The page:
One day, while looking up a word in the New Oxford American Dictionary, Jez Burrows was stopped in his tracks by an example sentence: “He perched on the edge of the bed, a study in confusion and misery.” It seemed like a tiny piece of fiction had gotten lost, wandered out of another book and settled down in the dictionary. With that spark, and a handful of experimental stories posted to Tumblr, Dictionary Stories was born.

Super clever.

The Mediterranean Sea of America

posted by Jason Kottke   Oct 12, 2017

Med US Map

If you superimpose the Mediterranean Sea (and the Black Sea) over a map of the United States — creating geographic landmarks like the Confederate Sea, the Great Salt Islands, the Straits of Pismo, and a coastal Las Vegas — you get a real sense of how big each of them is. I confess, I didn’t think the Mediterranean Sea was this large. The other surprising thing is that the latitudes of the superposition are pretty accurate…only a degree or two off, if that.

You can try it yourself (and not just with the Med and US): the true size of things on world maps. And see also my old Manhattan Elsewhere project. (via fairly interesting)

Update: Lots of good geographical comparisons in this Twitter thread started by Maria Chong, including:

Italy is as close to Egypt as Kansas is to Florida.

Seattle is approximately Paris to the Aleppo (Syria) of Washington D.C.

The Trojan war was (probably) fought in the distance between Indiana and Missouri

When the Hebrews fled the Pharaoh in Egypt, it took them 40 years to get from somewhere in Florida to South Carolina

The Odyssey was a 10-year road trip from Indiana to California, then back to Missouri

The US Climate Explorer

posted by Jason Kottke   Oct 12, 2017

Last year, the NOAA updated their Climate Explorer tool, which lets you see how climate change will affect the weather (daily max/min temperatures, really hot & cold days, precipitation, etc.) in different parts of the United States. For example, if emissions of greenhouse gases continue to increase throughout the next 80 years, the average temperature in Miami will increase from a current ~84.5 °F to over 91 °F in 2100…and even worse, the annual number of 95+ degree days will go from less than 10 to 140.

Climate Explorer

Climate Explorer

Which actually isn’t that big of a deal because a bunch of the city will be underwater and uninhabitable because of rising sea levels. Ok, moving on…

You live in the northeast and like to ski? Well, that might be a problem in the future. In Stowe, VT, the annual number of days with minimum temperatures below 32 °F will decrease from about 175 now to ~140 by 2070 even if emissions of greenhouse gases start dropping in 2040.

Climate Explorer

And if emissions don’t drop, Vermont could only see ~105 days of minimum temperatures below 32 °F by 2100. Goodbye ski season.

See also our potential neverending hot American summer.

Last remaining privately held Leonardo painting up for sale

posted by Jason Kottke   Oct 11, 2017

Leonardo Salvator Mundi

Only fewer than 20 of Leonardo da Vinci’s paintings are known to have survived until the present day. In 2005, a painting of Leonardo’s called Salvator Mundi was rediscovered after its provenance had been forgotten hundreds of years ago, to the point that it sold for £45 at an auction in 1958. In November, Christie’s auction house is selling the painting.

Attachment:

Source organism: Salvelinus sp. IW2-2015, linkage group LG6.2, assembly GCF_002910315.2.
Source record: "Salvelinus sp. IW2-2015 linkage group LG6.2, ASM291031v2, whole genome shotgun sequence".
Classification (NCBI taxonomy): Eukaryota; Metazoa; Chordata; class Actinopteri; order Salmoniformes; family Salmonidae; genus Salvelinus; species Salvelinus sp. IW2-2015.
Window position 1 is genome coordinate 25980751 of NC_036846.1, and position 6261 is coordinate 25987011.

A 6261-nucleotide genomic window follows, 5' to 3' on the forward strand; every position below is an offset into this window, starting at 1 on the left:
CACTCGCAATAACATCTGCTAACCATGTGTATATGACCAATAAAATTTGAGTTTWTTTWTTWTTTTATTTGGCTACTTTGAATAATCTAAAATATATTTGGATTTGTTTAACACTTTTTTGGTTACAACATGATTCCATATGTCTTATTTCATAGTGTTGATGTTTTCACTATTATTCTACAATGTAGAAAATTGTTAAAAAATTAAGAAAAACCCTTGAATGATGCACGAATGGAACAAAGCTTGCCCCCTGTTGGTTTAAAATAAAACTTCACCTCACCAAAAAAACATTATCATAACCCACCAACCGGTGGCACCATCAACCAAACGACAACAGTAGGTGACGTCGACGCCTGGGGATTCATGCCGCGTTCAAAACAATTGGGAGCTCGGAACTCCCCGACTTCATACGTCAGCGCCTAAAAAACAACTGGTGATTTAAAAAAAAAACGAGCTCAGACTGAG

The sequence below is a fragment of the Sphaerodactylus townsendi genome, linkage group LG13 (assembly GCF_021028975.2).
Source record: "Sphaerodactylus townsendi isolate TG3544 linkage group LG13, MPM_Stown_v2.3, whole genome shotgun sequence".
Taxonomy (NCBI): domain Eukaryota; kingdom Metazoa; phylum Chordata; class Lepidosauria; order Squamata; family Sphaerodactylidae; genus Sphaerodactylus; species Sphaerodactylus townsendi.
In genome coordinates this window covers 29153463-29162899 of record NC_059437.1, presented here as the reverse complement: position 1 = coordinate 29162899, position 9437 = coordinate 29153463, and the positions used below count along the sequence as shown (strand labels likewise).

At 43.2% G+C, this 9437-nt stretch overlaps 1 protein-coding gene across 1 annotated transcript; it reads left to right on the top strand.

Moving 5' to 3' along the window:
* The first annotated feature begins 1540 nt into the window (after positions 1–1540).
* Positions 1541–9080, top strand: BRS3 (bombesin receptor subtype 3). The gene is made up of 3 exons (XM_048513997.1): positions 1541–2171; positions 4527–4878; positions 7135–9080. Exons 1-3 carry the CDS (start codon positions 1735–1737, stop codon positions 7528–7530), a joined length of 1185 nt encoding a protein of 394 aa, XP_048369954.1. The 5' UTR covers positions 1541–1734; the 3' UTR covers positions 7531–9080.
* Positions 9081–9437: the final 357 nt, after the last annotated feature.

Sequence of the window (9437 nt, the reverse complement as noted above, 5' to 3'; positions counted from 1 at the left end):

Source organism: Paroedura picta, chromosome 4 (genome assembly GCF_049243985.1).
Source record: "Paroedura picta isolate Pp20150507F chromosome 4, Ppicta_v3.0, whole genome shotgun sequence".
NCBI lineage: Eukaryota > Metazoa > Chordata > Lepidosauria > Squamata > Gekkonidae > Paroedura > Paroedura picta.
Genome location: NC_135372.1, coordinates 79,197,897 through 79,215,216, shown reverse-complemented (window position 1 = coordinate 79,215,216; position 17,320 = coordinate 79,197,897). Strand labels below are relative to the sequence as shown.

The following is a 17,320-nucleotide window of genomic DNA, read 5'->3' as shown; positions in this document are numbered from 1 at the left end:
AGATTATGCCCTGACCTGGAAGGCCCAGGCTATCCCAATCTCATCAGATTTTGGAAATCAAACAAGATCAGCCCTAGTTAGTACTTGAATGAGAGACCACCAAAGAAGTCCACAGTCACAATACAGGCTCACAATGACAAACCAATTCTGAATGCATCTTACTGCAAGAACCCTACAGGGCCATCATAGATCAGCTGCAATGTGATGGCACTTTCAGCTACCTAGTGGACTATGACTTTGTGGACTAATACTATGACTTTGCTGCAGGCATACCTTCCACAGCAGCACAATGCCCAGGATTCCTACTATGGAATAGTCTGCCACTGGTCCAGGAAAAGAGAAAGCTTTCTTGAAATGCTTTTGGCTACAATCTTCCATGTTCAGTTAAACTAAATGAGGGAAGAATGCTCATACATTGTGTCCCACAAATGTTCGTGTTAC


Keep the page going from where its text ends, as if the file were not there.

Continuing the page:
The painting disappeared from 1763 until 1900 when — its authorship by Leonardo, origins and illustrious royal history entirely forgotten — it was acquired from Sir Charles Robinson, who purchased the picture as a work by Leonardo’s follower, Bernardino Luini, for the Cook Collection, Doughty House, Richmond. By this time, Christ’s face and hair had been extensively repainted. A photograph taken in 1912 records the work’s altered appearance.

In the dispersal of the Cook Collection, the work was ultimately consigned to auction in 1958 where it fetched £45, after which it disappeared once again for nearly 50 years, emerging only in 2005 — its history still forgotten — when it was purchased from an American estate.

That estate sale in 2005 sold the painting for only $10,000…it was believed to be a Leonardo copy. The painting is estimated to sell at a price of $100 million but seeing how the last two sales netted $75 million and $127.5 million, it would be easy to see that going higher.

A thrilling Line Rider track synched to music

posted by Jason Kottke   Oct 11, 2017

Remember Line Rider, the drawing/sledding game we were all obsessed with 11 years ago? YouTuber DoodleChaos drew a Line Rider track by hand that is synchronized to Edvard Grieg’s In the Hall of the Mountain King (which you will recognize when you hear it). Make sure your sound is on and watch the whole thing…it gets almost poetically thrilling near the end. (via @neilhalloran)

Eminem blasts Donald Trump in new freestyle

posted by Jason Kottke   Oct 11, 2017

In a freestyle rap that aired at the BET Hip Hop Awards last night, Eminem blasted Donald Trump for his racism, false patriotism, deceit, and disrespect of military veterans, among other things. Watch it if you haven’t…the man is angry, as are many of us. The lyrics to the freestyle are on Genius:

He says, “You’re spittin’ in the face of vets who fought for us, you bastards!”
Unless you’re a POW who’s tortured and battered
‘Cause to him you’re zeros
‘Cause he don’t like his war heroes captured
That’s not disrespecting the military
Fuck that! This is for Colin, ball up a fist!